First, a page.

Thus, the work of women mostly goes unrecognized, and they are never valued.” He said the bias against women was shockingly in the work of the census. “In the census of 2001, it appears that those who are doing household duties such as cooking, cleaning of utensils, looking after children, fetching water and firewood have been categorized as non-workers and equated with beggars, prostitutes and prisoners who, according to the census, are not engaged in economically productive work. This approach of equating women, who are homemakers, with beggars, prostitutes and prisoners as economically non-productive workers betrays a totally insensitive and callous approach to the dignity of labour so far as women are concerned, and is indicative of a strong gender bias against women.”
Justice Ganguly said: “Though the census operation does not call for consideration in this case, but reference to the same has been made to show the strong bias shown against women and their work. We hope and trust in the on-going census operation, this will be corrected. Lack of sensitiveness and recognition of their work mainly contributes to women’s high rate of poverty and their consequential oppression in society, as well as various physical, social and psychological problems. Courts and tribunals should do well to factor in these considerations while assessing compensation for housewives who are victims of road accidents and quantifying the amount in the name of fixing ‘just compensation’.”
In this concurring judgment, Justice Singhvi said: “It is highly unfair, unjust and inappropriate to compute the compensation payable to the dependants of the deceased wife/mother, who does not have regular income, by comparing her services with that of a housekeeper or servant or an employee who works for a fixed period. The gratuitous services rendered by wife/mother to the husband and children cannot be equated with the services of an employee, and no evidence or data can possibly be produced for estimating the value of such services.”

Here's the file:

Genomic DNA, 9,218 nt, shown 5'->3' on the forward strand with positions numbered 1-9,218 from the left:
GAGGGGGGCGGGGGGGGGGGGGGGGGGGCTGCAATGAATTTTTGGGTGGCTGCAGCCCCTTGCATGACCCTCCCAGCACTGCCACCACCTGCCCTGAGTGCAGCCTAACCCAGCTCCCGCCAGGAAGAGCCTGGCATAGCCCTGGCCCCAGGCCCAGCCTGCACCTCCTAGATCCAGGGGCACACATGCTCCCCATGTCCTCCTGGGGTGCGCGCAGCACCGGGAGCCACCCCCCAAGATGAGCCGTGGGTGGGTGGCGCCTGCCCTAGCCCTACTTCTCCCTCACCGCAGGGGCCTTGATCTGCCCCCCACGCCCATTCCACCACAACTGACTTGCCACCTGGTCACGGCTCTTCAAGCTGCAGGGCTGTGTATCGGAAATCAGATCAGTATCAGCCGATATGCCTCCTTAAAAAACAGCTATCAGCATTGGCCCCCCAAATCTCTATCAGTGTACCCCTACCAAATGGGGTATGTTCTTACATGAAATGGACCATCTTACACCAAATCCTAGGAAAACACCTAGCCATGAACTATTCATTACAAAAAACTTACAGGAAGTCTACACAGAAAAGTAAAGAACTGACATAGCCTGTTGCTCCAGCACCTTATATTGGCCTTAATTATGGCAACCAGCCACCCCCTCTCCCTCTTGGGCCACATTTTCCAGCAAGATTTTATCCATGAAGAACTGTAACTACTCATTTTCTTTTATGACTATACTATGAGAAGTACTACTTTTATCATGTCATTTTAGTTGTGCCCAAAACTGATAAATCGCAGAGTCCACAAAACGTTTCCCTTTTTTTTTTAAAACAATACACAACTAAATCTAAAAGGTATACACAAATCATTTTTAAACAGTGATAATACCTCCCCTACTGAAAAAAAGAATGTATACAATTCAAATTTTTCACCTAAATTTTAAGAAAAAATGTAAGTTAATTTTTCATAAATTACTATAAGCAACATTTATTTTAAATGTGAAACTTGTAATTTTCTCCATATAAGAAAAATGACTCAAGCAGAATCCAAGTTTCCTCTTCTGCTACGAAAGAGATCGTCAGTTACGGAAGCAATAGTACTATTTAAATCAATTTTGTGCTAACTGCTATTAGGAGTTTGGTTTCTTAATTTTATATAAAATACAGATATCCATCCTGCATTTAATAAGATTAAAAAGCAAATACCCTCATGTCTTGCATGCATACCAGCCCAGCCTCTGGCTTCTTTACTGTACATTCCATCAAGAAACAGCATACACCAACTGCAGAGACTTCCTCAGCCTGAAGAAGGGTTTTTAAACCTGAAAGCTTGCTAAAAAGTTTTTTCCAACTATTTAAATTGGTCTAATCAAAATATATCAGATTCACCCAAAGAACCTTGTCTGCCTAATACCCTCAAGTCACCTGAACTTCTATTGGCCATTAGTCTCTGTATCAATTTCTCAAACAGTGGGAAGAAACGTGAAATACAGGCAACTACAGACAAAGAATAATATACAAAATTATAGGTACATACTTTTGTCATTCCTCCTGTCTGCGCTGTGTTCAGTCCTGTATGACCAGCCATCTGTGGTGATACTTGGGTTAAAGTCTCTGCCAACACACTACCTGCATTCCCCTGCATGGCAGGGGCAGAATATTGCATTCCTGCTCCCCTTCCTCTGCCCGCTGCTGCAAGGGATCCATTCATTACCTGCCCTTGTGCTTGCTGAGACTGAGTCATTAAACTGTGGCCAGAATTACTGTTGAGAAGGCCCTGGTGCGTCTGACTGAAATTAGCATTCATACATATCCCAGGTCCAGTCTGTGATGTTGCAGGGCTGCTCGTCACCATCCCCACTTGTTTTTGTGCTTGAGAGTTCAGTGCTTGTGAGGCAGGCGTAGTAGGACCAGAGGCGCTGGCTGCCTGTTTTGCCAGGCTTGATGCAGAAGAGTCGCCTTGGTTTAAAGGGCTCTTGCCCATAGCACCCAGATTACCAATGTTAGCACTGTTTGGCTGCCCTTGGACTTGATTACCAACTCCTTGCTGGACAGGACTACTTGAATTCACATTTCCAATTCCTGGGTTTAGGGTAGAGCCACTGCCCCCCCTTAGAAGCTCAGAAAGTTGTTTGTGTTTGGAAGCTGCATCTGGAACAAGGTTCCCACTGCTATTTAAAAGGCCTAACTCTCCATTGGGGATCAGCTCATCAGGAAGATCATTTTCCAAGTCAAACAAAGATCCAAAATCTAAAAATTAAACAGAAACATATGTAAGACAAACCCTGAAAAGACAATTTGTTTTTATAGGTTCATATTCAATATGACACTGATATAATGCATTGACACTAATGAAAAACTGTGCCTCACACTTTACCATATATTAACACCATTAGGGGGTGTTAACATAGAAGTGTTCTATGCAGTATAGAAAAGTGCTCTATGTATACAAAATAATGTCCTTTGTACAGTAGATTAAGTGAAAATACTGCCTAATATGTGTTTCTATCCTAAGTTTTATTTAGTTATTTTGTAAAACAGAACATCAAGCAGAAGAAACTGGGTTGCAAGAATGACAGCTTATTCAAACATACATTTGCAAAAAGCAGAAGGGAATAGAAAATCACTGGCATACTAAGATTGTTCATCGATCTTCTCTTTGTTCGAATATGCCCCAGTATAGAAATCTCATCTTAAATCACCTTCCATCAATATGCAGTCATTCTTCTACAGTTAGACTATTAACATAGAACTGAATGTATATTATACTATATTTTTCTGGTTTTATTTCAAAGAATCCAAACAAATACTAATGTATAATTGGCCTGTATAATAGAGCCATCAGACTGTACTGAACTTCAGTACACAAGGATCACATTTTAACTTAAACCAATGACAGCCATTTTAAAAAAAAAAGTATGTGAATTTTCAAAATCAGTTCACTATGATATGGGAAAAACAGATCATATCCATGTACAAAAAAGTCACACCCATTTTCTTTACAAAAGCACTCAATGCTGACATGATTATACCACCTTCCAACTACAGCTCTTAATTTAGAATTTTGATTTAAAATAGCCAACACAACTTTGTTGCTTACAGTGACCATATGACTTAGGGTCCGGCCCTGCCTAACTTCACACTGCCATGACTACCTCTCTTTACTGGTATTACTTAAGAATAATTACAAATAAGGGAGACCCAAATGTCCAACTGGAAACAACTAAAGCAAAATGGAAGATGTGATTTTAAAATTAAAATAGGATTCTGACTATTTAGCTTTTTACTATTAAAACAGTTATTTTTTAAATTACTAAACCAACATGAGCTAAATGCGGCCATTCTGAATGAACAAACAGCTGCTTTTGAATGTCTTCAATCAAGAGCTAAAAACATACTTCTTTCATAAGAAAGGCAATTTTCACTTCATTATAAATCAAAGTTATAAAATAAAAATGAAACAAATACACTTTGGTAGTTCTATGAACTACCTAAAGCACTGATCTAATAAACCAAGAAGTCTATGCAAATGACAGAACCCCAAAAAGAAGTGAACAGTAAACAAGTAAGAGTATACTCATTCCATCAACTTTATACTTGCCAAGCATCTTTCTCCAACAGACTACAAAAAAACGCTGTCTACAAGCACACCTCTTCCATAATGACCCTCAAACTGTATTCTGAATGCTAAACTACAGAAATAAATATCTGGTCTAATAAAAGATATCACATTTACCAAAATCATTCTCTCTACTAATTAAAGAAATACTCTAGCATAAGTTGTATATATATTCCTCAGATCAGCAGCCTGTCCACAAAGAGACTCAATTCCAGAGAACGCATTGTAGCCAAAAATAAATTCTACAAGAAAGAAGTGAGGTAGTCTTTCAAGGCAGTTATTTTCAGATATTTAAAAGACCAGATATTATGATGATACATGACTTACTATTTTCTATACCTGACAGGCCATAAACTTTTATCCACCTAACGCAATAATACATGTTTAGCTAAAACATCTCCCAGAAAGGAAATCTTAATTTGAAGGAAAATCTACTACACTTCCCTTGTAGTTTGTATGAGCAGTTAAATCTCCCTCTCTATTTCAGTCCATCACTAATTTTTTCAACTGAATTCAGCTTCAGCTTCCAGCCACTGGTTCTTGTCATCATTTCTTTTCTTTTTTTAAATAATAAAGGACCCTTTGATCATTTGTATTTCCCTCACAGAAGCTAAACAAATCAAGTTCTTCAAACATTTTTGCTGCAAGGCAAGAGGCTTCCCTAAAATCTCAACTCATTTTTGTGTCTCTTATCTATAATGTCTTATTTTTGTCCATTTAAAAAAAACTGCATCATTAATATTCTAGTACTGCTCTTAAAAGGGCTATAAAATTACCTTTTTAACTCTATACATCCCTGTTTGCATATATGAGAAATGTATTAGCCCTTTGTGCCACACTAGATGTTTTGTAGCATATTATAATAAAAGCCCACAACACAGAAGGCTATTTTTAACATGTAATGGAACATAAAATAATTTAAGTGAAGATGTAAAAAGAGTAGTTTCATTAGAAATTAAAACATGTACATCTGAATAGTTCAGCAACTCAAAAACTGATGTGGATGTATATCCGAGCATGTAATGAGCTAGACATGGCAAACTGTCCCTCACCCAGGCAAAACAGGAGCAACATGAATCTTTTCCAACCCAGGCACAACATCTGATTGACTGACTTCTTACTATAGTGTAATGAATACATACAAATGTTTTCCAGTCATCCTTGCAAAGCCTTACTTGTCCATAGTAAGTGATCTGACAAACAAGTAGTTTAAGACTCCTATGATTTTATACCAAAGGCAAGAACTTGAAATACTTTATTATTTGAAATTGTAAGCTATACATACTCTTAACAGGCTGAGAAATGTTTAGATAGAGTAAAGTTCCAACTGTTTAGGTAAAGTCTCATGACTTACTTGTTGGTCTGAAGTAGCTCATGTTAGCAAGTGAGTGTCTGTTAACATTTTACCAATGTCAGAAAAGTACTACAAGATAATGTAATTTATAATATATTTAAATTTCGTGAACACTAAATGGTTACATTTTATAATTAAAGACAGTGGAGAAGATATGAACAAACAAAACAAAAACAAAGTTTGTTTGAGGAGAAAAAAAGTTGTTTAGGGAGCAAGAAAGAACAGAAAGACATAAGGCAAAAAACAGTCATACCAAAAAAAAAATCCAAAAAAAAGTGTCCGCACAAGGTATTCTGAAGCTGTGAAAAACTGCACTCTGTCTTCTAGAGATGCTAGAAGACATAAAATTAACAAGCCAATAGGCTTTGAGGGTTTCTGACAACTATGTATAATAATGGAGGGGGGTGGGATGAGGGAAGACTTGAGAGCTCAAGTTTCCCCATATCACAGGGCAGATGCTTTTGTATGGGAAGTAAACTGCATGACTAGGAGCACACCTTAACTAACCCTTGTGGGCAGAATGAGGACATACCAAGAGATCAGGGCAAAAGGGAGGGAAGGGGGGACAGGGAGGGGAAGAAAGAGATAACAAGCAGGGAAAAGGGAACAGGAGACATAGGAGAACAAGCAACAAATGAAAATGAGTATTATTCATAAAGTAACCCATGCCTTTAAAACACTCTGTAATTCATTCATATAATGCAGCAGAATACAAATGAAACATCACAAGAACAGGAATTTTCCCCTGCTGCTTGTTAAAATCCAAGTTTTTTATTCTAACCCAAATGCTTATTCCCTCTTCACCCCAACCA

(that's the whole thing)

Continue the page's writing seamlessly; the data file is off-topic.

Women, as housewives have been lulled into complacency by flattering references to them like behind every successful man there is a woman. John Milton, English writer (1608-1674), for instance, said :
Nothing lovelier can be found
In women, than study household good
And good works in her husband to promote.
Even Shakespeare has a take on the status, or lack of it, of housewives in Othello:
You are pictures out of doors,
Bells in your parlours, wild-cats in your kitchens,
Saints in your injuries, devils being offended,
Players in your housewifery, and housewives in your beds.
If you think that these are foreign perception of women or housewives, this quotation from Thomas Munro (later Sir) in a dispatch as administrator in the Salem region (circa1792) to the Madras headquarters of East India Company, on the reasons why some could not pay land tax is a pointer: “… a third tells me that he cannot afford to pay his usual rent because his wife is dead; she used to do more work than his best bullock”. Nowadays, the comparison is to a donkey or a mule – the beast of burden with empty upper storey. The ransom of young brides, dowry, is widely discussed and computed. But, no one has stopped to think of their silent contribution, as housewives, to the success of the family and homestead.
But, the question of pricing services was perhaps first raised by Thomas Hobbes, English philosopher and writer (1588-1679): “The ‘value’ or ‘worth’ of a man is, as of all other things, his price; that is to say, so much as would be given for the use of his power. “ And man used his power to use women for free. And they mocked at the helplessness of women in the face of power, as noted by George Crabbe, English poet (1754-1832):
Oh! t’is a precious thing when wives are dead,
To find such numbers who will serve instead:
And in whatever state a man be thrown,
‘Tis that capacity they would wish their own.
According to a report in London Times (March 15, 1807), Sir Robert Walpole, English statesman, speaking in the House of Commons, said: “I know the price of every man in this House except three”. That was in the context of corruption. Do we know the price of our housewives? Shouldn’t they put a price on themselves as the doctors, lawyers and chartered accountants do? They should rise in revolt as they have nothing to lose except mops, brooms and rolling pins. As Milton would have said, “Awake, arise or be forever (remain) fallen!”